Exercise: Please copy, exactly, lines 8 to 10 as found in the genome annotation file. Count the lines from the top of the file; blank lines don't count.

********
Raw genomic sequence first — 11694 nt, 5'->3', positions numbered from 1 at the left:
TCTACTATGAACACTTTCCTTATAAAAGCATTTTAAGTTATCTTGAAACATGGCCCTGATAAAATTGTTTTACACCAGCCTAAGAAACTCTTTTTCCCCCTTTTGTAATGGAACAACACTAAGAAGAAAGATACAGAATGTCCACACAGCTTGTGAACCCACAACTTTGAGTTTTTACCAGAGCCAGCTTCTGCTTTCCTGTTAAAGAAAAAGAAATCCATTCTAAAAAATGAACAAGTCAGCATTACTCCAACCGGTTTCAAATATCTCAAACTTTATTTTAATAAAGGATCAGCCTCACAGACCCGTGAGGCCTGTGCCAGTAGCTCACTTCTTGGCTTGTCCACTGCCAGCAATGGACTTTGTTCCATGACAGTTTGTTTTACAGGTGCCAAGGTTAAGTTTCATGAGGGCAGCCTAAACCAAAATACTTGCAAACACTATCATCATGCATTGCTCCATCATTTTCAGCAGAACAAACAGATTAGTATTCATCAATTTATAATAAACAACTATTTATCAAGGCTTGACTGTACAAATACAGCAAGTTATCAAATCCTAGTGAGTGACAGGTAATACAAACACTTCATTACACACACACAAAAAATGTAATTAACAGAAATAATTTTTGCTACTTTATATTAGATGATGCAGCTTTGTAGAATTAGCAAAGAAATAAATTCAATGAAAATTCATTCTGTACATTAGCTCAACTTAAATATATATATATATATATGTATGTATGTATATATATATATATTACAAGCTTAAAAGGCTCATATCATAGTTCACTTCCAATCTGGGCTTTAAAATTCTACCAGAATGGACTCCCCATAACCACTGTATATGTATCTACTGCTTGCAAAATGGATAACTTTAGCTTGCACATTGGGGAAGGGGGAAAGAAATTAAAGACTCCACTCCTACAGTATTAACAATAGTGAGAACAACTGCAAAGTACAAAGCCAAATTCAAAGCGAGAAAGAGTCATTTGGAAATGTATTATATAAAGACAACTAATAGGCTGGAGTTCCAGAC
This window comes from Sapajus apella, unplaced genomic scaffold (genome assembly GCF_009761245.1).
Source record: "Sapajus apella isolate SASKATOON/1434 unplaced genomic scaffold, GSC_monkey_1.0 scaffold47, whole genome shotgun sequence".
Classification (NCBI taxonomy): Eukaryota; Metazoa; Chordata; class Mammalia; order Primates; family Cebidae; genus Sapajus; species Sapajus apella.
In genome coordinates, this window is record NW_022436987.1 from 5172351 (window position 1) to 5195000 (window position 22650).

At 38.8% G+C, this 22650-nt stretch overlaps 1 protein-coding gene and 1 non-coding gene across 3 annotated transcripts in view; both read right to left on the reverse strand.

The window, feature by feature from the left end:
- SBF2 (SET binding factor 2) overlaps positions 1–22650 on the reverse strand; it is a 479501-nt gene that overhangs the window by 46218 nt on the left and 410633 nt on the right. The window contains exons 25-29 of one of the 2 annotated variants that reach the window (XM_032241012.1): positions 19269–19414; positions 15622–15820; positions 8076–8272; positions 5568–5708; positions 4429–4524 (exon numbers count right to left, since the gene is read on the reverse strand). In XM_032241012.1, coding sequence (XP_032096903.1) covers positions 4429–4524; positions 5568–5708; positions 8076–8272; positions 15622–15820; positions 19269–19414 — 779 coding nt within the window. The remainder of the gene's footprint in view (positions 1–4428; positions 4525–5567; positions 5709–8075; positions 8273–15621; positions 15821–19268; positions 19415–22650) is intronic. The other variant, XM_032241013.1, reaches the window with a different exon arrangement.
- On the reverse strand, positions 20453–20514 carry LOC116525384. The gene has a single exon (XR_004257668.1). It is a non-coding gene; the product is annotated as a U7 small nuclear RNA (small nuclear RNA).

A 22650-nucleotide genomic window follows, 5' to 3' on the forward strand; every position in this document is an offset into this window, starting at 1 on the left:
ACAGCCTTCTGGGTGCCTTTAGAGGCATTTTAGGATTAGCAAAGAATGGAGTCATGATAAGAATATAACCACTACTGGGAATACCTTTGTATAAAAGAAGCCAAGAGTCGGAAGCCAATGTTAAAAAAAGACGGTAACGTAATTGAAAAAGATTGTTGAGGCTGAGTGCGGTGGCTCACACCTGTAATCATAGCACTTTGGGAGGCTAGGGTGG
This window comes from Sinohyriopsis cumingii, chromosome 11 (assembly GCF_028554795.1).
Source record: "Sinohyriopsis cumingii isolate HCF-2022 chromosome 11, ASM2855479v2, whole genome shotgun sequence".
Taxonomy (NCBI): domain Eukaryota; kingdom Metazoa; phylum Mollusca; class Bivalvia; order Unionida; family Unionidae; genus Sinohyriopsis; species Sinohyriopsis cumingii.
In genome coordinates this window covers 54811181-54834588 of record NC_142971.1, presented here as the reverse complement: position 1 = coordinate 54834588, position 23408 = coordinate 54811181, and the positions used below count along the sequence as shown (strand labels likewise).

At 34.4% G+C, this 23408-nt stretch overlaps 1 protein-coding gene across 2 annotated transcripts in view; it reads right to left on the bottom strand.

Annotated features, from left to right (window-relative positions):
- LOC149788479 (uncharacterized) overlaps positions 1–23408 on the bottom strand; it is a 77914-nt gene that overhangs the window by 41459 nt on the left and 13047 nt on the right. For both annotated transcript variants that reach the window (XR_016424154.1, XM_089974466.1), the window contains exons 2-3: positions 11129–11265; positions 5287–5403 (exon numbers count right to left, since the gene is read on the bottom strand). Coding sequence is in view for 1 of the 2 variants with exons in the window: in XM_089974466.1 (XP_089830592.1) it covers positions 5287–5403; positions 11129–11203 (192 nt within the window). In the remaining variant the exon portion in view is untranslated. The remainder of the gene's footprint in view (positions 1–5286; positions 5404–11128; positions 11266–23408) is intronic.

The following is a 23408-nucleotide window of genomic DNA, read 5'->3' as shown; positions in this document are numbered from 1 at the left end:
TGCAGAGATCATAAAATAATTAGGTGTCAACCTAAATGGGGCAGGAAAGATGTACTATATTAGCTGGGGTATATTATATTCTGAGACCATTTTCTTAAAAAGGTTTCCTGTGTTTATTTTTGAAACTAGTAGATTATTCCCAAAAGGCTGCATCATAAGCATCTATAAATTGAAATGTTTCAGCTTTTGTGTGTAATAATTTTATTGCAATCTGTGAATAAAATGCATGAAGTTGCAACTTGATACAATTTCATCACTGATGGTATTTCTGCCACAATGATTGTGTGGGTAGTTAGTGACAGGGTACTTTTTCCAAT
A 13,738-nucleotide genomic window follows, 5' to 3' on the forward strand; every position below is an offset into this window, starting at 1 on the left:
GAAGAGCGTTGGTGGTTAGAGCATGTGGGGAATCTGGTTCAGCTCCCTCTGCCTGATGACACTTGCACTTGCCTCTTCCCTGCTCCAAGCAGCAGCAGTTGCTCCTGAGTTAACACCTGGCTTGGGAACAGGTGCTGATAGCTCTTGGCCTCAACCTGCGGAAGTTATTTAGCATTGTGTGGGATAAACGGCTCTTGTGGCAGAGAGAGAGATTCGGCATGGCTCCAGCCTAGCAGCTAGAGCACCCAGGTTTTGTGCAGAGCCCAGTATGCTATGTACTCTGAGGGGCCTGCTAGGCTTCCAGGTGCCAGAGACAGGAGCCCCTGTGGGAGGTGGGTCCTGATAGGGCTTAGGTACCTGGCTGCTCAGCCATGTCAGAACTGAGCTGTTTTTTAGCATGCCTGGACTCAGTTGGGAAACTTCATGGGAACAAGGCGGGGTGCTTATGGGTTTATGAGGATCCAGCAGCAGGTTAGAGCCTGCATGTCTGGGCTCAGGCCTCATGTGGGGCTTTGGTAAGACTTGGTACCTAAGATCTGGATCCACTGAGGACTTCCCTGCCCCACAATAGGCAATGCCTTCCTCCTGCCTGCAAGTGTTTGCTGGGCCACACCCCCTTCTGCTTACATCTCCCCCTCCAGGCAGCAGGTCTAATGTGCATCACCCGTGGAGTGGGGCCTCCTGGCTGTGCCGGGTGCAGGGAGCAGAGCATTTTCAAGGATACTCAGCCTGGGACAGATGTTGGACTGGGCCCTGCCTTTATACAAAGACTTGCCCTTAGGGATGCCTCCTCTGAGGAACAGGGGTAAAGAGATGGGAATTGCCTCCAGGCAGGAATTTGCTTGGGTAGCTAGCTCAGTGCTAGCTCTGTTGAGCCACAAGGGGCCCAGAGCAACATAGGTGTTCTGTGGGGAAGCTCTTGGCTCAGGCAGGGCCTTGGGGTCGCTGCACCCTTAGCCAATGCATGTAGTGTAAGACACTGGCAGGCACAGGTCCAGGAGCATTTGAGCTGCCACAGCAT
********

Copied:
The window, feature by feature from the left end:
- SBF2 (SET binding factor 2) overlaps positions 1–22650 on the reverse strand; it is a 479501-nt gene that overhangs the window by 46218 nt on the left and 410633 nt on the right. The window contains exons 25-29 of one of the 2 annotated variants that reach the window (XM_032241012.1): positions 19269–19414; positions 15622–15820; positions 8076–8272; positions 5568–5708; positions 4429–4524 (exon numbers count right to left, since the gene is read on the reverse strand). In XM_032241012.1, coding sequence (XP_032096903.1) covers positions 4429–4524; positions 5568–5708; positions 8076–8272; positions 15622–15820; positions 19269–19414 — 779 coding nt within the window. The remainder of the gene's footprint in view (positions 1–4428; positions 4525–5567; positions 5709–8075; positions 8273–15621; positions 15821–19268; positions 19415–22650) is intronic. The other variant, XM_032241013.1, reaches the window with a different exon arrangement.
- On the reverse strand, positions 20453–20514 carry LOC116525384. The gene has a single exon (XR_004257668.1). It is a non-coding gene; the product is annotated as a U7 small nuclear RNA (small nuclear RNA).